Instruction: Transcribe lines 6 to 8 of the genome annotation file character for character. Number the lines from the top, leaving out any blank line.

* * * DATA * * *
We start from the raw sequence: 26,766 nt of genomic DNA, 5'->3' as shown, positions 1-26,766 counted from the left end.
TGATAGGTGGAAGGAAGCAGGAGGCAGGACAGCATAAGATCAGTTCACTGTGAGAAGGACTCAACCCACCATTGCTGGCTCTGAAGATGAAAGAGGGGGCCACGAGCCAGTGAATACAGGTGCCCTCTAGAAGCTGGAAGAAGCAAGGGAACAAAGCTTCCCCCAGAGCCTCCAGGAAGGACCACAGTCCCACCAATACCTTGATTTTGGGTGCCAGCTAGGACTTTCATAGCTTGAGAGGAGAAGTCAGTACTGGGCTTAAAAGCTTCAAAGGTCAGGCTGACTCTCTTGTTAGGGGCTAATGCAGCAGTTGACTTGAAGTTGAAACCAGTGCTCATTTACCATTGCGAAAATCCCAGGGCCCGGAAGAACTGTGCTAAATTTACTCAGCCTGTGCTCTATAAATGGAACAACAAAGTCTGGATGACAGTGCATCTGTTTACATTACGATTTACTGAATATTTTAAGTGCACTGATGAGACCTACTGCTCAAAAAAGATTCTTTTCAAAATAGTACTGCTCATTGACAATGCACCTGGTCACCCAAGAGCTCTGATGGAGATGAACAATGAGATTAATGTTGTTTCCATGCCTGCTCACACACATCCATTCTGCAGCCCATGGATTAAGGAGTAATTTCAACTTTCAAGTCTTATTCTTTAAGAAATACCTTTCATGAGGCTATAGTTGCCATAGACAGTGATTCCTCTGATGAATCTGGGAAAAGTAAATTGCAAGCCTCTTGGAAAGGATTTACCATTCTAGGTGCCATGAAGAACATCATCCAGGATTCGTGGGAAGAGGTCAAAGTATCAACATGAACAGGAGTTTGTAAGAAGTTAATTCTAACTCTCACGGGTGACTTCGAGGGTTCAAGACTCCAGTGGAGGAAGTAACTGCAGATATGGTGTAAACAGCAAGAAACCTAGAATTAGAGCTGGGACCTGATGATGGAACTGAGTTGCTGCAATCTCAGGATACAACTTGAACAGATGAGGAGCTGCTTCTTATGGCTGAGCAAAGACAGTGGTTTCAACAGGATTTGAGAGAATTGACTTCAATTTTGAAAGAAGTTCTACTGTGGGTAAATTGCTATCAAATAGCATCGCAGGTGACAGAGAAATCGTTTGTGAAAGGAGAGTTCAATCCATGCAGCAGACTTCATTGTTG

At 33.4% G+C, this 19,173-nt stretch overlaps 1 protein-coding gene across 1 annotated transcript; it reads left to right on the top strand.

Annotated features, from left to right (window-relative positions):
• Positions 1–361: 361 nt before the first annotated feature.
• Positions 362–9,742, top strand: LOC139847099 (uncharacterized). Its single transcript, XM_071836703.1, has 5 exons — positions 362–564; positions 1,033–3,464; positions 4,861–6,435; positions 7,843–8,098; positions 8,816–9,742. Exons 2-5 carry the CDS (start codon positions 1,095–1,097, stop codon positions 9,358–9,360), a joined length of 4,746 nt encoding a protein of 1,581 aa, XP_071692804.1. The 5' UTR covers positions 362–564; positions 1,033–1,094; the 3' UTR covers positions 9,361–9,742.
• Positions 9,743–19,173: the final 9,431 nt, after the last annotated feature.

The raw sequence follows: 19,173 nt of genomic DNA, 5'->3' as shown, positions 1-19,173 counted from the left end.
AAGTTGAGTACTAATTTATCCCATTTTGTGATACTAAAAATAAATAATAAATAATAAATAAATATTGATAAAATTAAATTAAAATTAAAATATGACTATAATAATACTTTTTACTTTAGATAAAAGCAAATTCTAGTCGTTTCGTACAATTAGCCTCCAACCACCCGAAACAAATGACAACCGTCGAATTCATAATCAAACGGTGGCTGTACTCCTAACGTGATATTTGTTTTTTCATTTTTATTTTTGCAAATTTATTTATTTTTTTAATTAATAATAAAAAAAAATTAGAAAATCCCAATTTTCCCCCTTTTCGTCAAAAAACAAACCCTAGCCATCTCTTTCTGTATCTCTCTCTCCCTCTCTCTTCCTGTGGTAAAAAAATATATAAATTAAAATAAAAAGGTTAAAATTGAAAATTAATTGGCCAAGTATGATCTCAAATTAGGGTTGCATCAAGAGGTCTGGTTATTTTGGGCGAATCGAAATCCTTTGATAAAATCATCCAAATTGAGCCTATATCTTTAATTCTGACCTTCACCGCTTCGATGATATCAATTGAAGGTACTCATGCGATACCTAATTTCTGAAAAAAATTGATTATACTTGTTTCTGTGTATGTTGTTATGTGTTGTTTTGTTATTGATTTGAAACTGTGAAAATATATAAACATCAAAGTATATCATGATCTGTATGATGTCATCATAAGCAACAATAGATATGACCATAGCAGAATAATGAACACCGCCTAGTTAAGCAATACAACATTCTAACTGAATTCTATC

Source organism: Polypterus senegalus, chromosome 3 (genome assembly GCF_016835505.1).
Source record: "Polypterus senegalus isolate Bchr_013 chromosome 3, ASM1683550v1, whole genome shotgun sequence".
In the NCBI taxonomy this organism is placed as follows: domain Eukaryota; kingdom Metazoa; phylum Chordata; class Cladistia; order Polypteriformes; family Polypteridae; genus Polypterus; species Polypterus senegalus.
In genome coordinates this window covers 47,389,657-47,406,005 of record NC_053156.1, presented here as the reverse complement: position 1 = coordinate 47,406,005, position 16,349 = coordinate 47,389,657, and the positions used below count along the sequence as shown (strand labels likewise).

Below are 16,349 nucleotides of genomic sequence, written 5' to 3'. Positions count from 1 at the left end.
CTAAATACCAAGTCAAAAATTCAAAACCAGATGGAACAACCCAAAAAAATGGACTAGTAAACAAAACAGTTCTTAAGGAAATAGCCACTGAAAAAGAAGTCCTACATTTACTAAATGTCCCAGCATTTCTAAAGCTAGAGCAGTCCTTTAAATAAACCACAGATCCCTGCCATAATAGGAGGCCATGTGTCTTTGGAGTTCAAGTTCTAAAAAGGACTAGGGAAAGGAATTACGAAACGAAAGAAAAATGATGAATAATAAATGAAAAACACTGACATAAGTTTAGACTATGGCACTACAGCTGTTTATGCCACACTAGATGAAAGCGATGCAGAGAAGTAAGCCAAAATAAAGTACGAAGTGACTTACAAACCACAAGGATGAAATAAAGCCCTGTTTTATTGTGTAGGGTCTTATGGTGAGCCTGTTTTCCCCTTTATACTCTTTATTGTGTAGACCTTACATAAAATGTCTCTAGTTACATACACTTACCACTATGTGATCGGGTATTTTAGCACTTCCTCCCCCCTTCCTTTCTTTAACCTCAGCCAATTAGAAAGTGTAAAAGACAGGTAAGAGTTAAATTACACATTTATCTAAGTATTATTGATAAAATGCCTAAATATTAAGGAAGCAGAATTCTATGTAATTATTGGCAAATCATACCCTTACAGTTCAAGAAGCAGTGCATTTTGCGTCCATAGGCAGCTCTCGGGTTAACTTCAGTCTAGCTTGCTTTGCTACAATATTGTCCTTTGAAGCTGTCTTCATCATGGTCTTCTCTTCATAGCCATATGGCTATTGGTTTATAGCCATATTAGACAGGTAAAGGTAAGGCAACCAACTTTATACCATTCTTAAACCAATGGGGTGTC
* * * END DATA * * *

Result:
• Positions 362–9,742, top strand: LOC139847099 (uncharacterized). Its single transcript, XM_071836703.1, has 5 exons — positions 362–564; positions 1,033–3,464; positions 4,861–6,435; positions 7,843–8,098; positions 8,816–9,742. Exons 2-5 carry the CDS (start codon positions 1,095–1,097, stop codon positions 9,358–9,360), a joined length of 4,746 nt encoding a protein of 1,581 aa, XP_071692804.1. The 5' UTR covers positions 362–564; positions 1,033–1,094; the 3' UTR covers positions 9,361–9,742.
• Positions 9,743–19,173: the final 9,431 nt, after the last annotated feature.

The raw sequence follows: 19,173 nt of genomic DNA, 5'->3' as shown, positions 1-19,173 counted from the left end.